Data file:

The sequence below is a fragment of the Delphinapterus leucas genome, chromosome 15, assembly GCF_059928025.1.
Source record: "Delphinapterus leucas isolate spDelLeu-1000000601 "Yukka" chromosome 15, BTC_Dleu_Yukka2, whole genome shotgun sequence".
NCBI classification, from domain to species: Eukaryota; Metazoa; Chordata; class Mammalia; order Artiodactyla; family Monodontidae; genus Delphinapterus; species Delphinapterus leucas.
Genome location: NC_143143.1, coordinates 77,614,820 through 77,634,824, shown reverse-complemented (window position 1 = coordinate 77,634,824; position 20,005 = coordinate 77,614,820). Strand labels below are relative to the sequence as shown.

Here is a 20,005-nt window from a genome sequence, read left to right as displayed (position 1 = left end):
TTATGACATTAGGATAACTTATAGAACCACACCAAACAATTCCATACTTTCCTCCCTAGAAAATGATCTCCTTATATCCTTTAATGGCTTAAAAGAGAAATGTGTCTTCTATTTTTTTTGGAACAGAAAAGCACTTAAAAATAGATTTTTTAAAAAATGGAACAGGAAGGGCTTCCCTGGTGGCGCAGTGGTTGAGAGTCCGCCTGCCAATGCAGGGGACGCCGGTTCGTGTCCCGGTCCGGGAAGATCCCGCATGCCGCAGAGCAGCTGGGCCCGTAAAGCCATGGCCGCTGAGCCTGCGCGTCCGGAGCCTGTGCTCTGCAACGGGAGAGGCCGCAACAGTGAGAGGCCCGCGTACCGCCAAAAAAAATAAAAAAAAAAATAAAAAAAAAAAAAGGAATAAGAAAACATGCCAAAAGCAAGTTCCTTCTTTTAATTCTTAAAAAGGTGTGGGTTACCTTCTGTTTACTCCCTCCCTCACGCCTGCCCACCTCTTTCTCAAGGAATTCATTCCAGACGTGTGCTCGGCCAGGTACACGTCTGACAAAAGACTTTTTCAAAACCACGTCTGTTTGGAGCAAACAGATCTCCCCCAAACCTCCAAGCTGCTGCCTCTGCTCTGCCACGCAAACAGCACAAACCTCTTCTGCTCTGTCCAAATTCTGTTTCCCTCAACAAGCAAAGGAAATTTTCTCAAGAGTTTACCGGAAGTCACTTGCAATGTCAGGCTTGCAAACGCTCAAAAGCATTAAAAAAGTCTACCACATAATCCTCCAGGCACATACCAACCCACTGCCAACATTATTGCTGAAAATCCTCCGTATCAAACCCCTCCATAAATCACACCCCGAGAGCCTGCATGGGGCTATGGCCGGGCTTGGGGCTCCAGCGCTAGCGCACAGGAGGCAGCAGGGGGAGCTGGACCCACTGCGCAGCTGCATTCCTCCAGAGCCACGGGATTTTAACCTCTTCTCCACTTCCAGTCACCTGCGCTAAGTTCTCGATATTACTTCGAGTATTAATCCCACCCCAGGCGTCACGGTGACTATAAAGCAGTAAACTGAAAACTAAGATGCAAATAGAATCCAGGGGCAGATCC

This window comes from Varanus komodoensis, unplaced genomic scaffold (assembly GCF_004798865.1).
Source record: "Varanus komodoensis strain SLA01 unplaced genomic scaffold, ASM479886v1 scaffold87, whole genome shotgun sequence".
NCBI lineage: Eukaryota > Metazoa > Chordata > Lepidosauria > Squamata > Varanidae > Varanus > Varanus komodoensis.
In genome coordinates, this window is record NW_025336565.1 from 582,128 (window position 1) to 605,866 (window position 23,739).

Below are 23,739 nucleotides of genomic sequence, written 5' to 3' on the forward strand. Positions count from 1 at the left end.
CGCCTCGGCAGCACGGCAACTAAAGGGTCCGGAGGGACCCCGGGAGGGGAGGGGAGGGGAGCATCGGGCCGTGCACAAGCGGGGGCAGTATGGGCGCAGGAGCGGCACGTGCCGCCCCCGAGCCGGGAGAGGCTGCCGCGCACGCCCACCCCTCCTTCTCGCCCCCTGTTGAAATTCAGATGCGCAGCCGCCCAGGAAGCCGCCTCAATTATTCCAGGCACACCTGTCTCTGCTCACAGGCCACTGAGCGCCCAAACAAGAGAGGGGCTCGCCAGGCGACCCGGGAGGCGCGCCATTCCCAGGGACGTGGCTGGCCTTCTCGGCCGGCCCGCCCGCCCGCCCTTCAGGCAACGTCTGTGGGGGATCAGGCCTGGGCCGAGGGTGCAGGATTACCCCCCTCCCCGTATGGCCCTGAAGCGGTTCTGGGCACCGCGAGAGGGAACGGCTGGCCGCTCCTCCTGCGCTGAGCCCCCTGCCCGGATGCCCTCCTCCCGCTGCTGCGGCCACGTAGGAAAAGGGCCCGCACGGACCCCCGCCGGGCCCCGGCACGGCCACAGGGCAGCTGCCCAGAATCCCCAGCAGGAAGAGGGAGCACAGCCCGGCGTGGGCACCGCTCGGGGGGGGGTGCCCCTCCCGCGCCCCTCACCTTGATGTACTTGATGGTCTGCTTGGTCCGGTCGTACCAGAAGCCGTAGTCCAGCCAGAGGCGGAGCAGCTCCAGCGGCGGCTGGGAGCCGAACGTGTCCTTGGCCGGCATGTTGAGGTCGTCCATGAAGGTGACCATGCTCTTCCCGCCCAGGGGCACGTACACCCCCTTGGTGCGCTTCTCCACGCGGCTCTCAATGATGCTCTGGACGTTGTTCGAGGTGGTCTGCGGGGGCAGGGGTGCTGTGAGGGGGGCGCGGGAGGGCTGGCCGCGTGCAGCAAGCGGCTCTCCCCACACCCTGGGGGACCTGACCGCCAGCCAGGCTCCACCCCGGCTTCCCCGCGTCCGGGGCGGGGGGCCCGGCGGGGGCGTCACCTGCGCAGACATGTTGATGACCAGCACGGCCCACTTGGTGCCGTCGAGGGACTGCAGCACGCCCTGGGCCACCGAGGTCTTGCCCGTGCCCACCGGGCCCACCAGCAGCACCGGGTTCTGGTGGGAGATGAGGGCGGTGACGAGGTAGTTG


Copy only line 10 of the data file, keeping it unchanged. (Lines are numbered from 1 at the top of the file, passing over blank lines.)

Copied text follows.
In genome coordinates, this window is record NW_025336565.1 from 582,128 (window position 1) to 605,866 (window position 23,739).